The Earth frequently runs a gauntlet of large space rocks. Image Credit: NASA/JPL-Caltech
A Russian scientist has identified a huge asteroid that crosses the Earth's orbit every three years.
The threat posed to the Earth by objects from space was brought in to sharp focus back in 2013 when a meteor the size of a bus exploded over Chelyabinsk in Russia.
While the damage was minimal compared to what it could have been had the space rock been much bigger, the event prompted an increase in asteroid hunting efforts and a greater emphasis on finding ways to protect the planet should something of a much larger scale ever be found heading in our direction.
Now astrophysicist Vladimir Lipunov from the Moscow State University has revealed the discovery of an asteroid the size of a mountain that appears to cross the Earth's orbit every three years.
"We need to permanently track this asteroid, because even a small mistake in calculations could have serious consequences," he said.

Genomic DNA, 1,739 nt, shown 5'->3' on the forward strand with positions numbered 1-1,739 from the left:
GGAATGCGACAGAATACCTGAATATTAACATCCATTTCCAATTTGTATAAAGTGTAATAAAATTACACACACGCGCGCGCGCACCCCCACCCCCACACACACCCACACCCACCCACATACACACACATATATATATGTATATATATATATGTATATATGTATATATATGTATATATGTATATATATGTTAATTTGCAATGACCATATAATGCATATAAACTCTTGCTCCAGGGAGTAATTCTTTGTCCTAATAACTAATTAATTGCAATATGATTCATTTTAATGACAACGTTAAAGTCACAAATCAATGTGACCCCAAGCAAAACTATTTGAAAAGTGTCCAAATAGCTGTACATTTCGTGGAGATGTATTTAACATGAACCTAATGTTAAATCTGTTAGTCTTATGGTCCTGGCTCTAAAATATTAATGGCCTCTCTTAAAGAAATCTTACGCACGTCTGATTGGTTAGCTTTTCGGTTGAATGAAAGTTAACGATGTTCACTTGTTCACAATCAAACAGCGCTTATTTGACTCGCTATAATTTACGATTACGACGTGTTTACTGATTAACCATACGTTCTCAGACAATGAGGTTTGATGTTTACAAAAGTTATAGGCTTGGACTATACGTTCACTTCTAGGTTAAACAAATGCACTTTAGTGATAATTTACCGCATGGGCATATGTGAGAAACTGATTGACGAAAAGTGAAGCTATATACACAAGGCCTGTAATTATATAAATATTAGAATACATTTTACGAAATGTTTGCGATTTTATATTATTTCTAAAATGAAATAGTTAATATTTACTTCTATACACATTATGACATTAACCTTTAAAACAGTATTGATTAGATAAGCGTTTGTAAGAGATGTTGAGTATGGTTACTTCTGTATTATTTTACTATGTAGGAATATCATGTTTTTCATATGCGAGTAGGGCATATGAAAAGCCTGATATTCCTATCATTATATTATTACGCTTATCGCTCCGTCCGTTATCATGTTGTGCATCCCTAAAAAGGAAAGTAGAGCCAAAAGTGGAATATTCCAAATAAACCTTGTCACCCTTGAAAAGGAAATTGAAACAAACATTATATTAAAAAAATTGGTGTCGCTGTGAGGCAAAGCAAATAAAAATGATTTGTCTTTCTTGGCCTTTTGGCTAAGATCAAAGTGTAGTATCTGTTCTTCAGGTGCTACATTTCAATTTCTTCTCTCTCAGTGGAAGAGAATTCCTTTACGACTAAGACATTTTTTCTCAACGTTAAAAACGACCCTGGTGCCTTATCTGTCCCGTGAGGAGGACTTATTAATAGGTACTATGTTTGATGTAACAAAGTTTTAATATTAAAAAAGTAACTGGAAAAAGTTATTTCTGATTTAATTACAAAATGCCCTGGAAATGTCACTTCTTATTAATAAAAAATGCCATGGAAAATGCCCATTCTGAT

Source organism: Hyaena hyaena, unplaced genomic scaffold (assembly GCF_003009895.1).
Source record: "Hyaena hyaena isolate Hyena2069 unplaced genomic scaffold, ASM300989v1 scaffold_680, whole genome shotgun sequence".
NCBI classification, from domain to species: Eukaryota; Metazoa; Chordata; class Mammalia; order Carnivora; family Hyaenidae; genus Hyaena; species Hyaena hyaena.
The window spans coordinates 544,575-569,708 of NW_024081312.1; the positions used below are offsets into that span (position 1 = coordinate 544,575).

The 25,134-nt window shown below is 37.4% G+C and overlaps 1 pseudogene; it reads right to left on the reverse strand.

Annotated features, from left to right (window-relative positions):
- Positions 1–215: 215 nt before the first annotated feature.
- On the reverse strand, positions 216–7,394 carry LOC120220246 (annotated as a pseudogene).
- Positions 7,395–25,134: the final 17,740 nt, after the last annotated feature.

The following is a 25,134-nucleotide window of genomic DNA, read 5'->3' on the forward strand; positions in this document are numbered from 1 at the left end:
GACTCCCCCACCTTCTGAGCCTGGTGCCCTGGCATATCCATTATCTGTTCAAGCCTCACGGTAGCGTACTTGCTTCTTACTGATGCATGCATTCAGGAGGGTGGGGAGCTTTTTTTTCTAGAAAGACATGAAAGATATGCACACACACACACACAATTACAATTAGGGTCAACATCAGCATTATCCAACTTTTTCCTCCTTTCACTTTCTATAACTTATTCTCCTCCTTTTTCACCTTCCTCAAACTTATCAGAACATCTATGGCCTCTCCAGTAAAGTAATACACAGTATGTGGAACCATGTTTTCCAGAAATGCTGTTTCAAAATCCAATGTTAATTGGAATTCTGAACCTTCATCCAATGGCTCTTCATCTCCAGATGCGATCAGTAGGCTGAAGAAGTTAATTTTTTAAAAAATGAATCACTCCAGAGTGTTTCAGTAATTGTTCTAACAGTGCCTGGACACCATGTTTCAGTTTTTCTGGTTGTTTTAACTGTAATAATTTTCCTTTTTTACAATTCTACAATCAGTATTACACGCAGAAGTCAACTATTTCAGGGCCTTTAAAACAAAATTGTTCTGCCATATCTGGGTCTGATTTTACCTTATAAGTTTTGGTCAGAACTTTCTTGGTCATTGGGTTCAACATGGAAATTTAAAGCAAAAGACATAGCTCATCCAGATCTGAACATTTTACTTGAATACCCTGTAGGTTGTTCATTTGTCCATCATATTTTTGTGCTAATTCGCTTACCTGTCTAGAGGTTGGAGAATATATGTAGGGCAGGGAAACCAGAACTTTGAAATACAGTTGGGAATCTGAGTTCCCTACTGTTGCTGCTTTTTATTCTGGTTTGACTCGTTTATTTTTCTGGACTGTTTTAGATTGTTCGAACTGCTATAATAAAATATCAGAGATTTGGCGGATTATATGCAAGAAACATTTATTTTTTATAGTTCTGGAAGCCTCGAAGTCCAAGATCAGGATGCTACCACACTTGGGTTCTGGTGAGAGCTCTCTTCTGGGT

While there doesn't appear to be any immediate risk of a collision, the find still emphasizes how little we know of the objects that are crossing our path on a regular basis.
Even a relatively small asteroid could cause widespread devastation were it to to hit us and there are countless thousands of them out there that we don't know anything about.
"Every couple of days new ones are being discovered," said Natan Esmant of Moscow's Space Research Institute. "Scientists have increasingly powerful tools to do this work, but there's a lot still to be done. Every object that crosses the Earth's path can be a potential threat."
Source: Christian Science Monitor | Comments (9)